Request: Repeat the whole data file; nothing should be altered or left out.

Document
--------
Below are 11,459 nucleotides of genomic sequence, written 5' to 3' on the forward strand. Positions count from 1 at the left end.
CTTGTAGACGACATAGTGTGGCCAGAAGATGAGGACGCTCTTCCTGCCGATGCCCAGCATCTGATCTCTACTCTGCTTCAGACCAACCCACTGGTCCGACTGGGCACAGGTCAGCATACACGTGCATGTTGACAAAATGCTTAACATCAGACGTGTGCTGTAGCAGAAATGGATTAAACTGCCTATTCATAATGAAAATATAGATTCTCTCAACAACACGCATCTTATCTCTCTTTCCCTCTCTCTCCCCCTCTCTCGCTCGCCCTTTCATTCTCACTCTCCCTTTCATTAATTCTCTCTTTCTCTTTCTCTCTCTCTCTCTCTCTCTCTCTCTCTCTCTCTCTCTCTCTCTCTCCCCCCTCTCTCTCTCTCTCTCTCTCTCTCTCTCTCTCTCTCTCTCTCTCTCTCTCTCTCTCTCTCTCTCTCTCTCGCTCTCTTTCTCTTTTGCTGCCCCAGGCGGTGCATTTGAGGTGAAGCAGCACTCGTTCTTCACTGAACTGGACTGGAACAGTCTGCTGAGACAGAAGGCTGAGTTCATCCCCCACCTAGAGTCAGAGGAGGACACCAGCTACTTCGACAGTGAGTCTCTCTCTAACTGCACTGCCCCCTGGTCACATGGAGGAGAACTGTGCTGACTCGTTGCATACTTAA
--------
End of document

Below are 11,459 nucleotides of genomic sequence, written 5' to 3' on the forward strand. Positions count from 1 at the left end.
CTTGTAGACGACATAGTGTGGCCAGAAGATGAGGACGCTCTTCCTGCCGATGCCCAGCATCTGATCTCTACTCTGCTTCAGACCAACCCACTGGTCCGACTGGGCACAGGTCAGCATACACGTGCATGTTGACAAAATGCTTAACATCAGACGTGTGCTGTAGCAGAAATGGATTAAACTGCCTATTCATAATGAAAATATAGATTCTCTCAACAACACGCATCTTATCTCTCTTTCCCTCTCTCTCCCCCTCTCTCGCTCGCCCTTTCATTCTCACTCTCCCTTTCATTAATTCTCTCTTTCTCTTTCTCTCTCTCTCTCTCTCTCTCTCTCTCTCTCTCTCTCTCTCTCTCTCCCCCCTCTCTCTCTCTCTCTCTCTCTCTCTCTCTCTCTCTCTCTCTCTCTCTCTCTCTCTCTCTCTCTCTCTCTCGCTCTCTTTCTCTTTTGCTGCCCCAGGCGGTGCATTTGAGGTGAAGCAGCACTCGTTCTTCACTGAACTGGACTGGAACAGTCTGCTGAGACAGAAGGCTGAGTTCATCCCCCACCTAGAGTCAGAGGAGGACACCAGCTACTTCGACAGTGAGTCTCTCTCTAACTGCACTGCCCCCTGGTCACATGGAGGAGAACTGTGCTGACTCGTTGCATACTTAA